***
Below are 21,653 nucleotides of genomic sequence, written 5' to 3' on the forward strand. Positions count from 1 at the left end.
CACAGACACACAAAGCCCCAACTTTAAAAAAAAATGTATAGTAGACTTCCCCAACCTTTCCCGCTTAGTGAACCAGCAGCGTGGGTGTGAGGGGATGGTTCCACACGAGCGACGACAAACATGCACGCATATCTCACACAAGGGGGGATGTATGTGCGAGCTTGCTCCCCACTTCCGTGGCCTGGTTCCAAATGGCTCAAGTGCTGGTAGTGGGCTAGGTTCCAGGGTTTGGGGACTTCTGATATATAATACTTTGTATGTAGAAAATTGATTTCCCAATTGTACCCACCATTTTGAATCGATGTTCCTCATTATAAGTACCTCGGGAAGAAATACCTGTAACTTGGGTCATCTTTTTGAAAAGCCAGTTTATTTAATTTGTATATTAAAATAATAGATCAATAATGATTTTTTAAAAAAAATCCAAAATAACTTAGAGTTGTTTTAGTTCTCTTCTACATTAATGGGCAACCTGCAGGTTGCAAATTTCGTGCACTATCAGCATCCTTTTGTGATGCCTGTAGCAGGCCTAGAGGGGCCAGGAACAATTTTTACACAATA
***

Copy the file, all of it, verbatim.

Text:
Below are 21,653 nucleotides of genomic sequence, written 5' to 3' on the forward strand. Positions count from 1 at the left end.
CACAGACACACAAAGCCCCAACTTTAAAAAAAAATGTATAGTAGACTTCCCCAACCTTTCCCGCTTAGTGAACCAGCAGCGTGGGTGTGAGGGGATGGTTCCACACGAGCGACGACAAACATGCACGCATATCTCACACAAGGGGGGATGTATGTGCGAGCTTGCTCCCCACTTCCGTGGCCTGGTTCCAAATGGCTCAAGTGCTGGTAGTGGGCTAGGTTCCAGGGTTTGGGGACTTCTGATATATAATACTTTGTATGTAGAAAATTGATTTCCCAATTGTACCCACCATTTTGAATCGATGTTCCTCATTATAAGTACCTCGGGAAGAAATACCTGTAACTTGGGTCATCTTTTTGAAAAGCCAGTTTATTTAATTTGTATATTAAAATAATAGATCAATAATGATTTTTTAAAAAAAATCCAAAATAACTTAGAGTTGTTTTAGTTCTCTTCTACATTAATGGGCAACCTGCAGGTTGCAAATTTCGTGCACTATCAGCATCCTTTTGTGATGCCTGTAGCAGGCCTAGAGGGGCCAGGAACAATTTTTACACAATA